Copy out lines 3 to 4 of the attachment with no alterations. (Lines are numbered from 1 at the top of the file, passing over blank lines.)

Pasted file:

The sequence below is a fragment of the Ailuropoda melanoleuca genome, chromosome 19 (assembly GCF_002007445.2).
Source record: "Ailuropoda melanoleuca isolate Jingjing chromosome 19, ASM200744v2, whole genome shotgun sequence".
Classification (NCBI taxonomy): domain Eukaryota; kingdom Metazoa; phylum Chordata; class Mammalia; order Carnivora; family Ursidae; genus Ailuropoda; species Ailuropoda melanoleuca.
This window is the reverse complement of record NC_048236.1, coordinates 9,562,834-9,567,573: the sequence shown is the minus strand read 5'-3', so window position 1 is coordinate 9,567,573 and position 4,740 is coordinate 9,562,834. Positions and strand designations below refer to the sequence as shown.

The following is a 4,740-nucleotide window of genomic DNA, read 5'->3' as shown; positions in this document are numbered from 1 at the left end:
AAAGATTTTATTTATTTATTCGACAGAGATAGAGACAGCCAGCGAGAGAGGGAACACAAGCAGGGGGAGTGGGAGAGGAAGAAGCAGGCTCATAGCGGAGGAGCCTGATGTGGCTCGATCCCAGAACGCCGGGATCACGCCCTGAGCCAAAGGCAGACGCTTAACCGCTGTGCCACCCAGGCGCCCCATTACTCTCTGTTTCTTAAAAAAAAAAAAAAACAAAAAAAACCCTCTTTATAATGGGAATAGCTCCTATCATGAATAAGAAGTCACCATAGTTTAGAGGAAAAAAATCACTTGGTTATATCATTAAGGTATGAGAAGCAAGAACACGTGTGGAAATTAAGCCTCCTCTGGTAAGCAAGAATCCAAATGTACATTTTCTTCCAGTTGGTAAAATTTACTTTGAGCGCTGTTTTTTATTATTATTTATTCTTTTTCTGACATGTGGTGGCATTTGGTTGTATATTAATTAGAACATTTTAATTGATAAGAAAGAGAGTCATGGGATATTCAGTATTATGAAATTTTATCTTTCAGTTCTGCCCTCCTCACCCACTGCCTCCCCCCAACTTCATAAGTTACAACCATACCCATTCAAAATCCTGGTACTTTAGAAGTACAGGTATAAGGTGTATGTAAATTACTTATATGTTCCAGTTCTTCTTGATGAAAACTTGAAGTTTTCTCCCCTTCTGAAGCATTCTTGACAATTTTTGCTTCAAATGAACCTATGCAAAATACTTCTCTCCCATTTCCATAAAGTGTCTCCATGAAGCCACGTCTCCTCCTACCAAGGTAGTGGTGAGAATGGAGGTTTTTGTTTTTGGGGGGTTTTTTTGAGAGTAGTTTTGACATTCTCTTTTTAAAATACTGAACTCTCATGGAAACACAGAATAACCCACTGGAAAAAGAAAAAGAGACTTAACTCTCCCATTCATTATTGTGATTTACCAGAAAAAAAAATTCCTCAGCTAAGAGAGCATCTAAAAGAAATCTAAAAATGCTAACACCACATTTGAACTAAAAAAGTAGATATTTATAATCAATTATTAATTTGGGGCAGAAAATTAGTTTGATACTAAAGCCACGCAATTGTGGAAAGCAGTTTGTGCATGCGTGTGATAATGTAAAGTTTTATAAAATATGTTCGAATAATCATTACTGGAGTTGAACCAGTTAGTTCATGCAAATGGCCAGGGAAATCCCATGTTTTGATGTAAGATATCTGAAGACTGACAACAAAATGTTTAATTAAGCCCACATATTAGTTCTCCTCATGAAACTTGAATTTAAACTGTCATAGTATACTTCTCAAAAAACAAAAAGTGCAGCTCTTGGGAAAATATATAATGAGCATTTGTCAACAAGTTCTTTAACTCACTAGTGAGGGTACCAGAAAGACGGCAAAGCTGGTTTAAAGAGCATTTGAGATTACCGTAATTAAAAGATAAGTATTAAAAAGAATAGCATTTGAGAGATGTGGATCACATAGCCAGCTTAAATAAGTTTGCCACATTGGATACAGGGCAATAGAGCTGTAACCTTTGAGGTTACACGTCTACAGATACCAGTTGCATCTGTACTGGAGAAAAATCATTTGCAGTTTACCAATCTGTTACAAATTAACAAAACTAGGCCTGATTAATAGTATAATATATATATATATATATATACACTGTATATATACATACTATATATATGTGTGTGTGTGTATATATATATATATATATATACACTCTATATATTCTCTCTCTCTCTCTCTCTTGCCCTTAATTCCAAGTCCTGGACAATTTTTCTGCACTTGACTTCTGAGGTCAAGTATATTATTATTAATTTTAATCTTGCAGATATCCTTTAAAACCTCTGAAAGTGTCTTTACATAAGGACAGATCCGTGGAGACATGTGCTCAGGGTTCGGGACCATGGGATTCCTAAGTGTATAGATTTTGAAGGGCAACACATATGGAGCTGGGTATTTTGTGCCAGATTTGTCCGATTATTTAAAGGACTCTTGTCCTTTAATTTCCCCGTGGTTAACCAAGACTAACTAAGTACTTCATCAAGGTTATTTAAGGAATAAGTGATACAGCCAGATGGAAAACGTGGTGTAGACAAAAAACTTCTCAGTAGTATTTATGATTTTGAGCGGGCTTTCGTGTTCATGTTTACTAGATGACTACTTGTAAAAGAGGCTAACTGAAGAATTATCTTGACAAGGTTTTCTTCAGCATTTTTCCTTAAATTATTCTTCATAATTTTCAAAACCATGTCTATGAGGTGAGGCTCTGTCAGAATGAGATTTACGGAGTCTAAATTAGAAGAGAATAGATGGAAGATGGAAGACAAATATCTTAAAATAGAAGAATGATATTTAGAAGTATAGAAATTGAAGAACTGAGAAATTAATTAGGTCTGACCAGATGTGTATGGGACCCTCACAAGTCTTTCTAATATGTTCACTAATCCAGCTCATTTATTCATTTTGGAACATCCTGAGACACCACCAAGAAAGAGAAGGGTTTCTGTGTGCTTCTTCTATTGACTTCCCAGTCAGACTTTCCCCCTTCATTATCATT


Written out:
Classification (NCBI taxonomy): domain Eukaryota; kingdom Metazoa; phylum Chordata; class Mammalia; order Carnivora; family Ursidae; genus Ailuropoda; species Ailuropoda melanoleuca.
This window is the reverse complement of record NC_048236.1, coordinates 9,562,834-9,567,573: the sequence shown is the minus strand read 5'-3', so window position 1 is coordinate 9,567,573 and position 4,740 is coordinate 9,562,834. Positions and strand designations below refer to the sequence as shown.